The Change In Egypt

A reader writes:

All the attention is focused on Libya, but the process going forward in Egypt is, so far, extremely impressive. The interim government constituted a technocratic Constitutional Committee with eight members, each of them a preeminent figure in Egyptian legal circles. The Committee's report is due to be floated today and a bit of it has just slipped out to the media in Egypt. It will

a. Abrogate Article 179 (Emergency powers of the President)--i.e., no more dictator as president

b. Amend Articles 76 (Conditions to elect the President), Article 77 (Presidential terms to be limited to two six-year terms), Article 88 (Judicial Supervision over the elections)--clearing obstacles to freely contest the presidency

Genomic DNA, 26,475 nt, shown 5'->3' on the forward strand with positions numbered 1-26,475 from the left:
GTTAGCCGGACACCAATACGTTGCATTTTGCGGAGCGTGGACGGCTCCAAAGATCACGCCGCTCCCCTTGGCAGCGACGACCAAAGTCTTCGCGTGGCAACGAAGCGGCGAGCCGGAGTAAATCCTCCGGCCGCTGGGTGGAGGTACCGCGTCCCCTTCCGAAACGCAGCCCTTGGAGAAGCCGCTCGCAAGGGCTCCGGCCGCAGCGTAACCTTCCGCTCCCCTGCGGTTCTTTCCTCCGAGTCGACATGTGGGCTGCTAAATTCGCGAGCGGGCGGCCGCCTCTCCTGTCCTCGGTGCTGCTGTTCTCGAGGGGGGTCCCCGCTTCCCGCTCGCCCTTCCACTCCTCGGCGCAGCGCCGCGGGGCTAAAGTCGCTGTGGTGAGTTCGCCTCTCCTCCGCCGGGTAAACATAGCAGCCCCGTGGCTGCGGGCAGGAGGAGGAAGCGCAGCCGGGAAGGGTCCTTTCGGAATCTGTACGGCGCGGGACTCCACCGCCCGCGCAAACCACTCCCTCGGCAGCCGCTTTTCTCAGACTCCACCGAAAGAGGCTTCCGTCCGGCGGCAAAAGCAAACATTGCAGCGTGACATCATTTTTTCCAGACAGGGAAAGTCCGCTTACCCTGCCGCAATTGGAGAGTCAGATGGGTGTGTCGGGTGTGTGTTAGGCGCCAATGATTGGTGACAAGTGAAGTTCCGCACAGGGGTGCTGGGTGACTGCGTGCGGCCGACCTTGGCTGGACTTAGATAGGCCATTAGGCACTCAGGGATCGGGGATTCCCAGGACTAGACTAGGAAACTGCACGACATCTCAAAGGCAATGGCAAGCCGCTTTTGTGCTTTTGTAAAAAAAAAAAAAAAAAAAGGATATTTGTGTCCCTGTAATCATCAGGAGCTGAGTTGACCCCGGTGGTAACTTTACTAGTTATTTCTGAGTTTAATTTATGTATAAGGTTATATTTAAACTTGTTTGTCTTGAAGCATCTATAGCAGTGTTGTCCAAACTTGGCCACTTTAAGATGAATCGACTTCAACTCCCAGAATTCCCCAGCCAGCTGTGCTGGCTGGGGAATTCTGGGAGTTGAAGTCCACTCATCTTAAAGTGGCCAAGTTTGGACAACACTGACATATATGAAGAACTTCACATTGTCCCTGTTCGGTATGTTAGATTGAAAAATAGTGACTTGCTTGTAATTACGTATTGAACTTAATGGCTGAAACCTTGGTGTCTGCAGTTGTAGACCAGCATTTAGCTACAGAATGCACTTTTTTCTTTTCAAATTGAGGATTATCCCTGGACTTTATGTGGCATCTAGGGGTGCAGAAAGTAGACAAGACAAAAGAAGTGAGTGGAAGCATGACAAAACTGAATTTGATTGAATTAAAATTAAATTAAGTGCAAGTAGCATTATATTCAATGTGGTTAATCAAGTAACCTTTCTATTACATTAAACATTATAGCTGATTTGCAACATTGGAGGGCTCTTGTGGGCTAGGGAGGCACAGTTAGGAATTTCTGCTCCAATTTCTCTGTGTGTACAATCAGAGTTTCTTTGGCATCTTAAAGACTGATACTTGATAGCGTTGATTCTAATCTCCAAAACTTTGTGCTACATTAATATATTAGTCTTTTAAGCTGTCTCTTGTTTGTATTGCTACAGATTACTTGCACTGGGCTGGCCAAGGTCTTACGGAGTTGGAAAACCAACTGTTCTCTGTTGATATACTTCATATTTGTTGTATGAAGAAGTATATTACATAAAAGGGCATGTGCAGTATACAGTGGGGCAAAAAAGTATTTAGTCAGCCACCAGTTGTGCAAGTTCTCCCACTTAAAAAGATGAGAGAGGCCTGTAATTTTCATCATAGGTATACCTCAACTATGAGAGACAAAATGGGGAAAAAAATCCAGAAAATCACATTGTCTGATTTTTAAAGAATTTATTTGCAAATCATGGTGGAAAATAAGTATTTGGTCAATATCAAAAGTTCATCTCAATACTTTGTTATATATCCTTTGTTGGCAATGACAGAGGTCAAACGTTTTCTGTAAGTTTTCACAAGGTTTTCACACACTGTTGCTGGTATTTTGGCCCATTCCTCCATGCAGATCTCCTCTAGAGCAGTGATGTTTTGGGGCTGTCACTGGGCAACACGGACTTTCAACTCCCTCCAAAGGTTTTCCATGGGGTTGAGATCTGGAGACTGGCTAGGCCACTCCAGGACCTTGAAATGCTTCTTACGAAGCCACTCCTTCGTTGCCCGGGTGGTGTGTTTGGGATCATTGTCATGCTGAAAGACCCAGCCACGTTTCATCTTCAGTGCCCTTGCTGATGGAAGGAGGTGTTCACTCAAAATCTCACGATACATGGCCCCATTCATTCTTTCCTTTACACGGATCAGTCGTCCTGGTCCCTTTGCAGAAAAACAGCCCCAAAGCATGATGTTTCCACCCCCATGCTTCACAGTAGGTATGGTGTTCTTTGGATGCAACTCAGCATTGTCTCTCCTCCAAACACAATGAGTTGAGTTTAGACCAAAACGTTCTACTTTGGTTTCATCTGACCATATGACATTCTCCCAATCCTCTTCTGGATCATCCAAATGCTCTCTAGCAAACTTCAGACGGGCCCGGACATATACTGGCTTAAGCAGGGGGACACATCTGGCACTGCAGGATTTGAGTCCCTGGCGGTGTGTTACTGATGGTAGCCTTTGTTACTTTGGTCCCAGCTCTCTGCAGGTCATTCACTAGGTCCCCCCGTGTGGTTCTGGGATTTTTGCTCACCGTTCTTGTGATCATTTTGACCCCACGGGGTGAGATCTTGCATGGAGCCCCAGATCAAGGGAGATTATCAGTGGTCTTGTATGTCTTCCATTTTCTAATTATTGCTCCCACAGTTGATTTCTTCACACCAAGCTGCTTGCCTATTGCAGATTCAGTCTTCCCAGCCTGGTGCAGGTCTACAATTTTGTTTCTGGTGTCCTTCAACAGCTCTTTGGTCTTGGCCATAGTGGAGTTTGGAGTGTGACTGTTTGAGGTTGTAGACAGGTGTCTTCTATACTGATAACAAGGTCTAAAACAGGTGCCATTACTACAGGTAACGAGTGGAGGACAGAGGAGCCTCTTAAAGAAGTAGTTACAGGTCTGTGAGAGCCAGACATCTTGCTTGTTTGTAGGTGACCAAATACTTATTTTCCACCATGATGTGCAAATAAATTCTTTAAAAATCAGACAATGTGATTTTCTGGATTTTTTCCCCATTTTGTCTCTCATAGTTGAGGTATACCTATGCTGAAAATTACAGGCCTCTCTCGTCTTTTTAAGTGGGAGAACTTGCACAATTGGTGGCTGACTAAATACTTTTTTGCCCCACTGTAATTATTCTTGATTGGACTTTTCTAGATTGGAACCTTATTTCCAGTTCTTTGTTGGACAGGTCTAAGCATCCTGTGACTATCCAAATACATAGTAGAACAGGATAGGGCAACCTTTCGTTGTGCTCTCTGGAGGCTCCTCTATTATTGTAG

c. Abrogate Article 93 (The Parliament’s power to decide upon the validity of its MPs’ memberships) and amend 189 (The Parliament and President’s power to amend the constitution)--clearing the way for free contest for parliament So far, this process is moving quickly and smoothly.

Over the weekend, Egyptian newspapers will publish the report. There will be a week for public commentary, and then the report, with possible amendments, will likely be implemented by the interim government. A lot of calls for the Armed Forces to bring in a civilian government led by technocrats without political aspirations. In a sense, that's what they're doing with this committee system. We have a long way to go, but so far I'd say Glenn Beck can choke on it. This is about as sober, serious, secular and focused on real democratic reform as we ever could have hoped for.

Encouraging, no?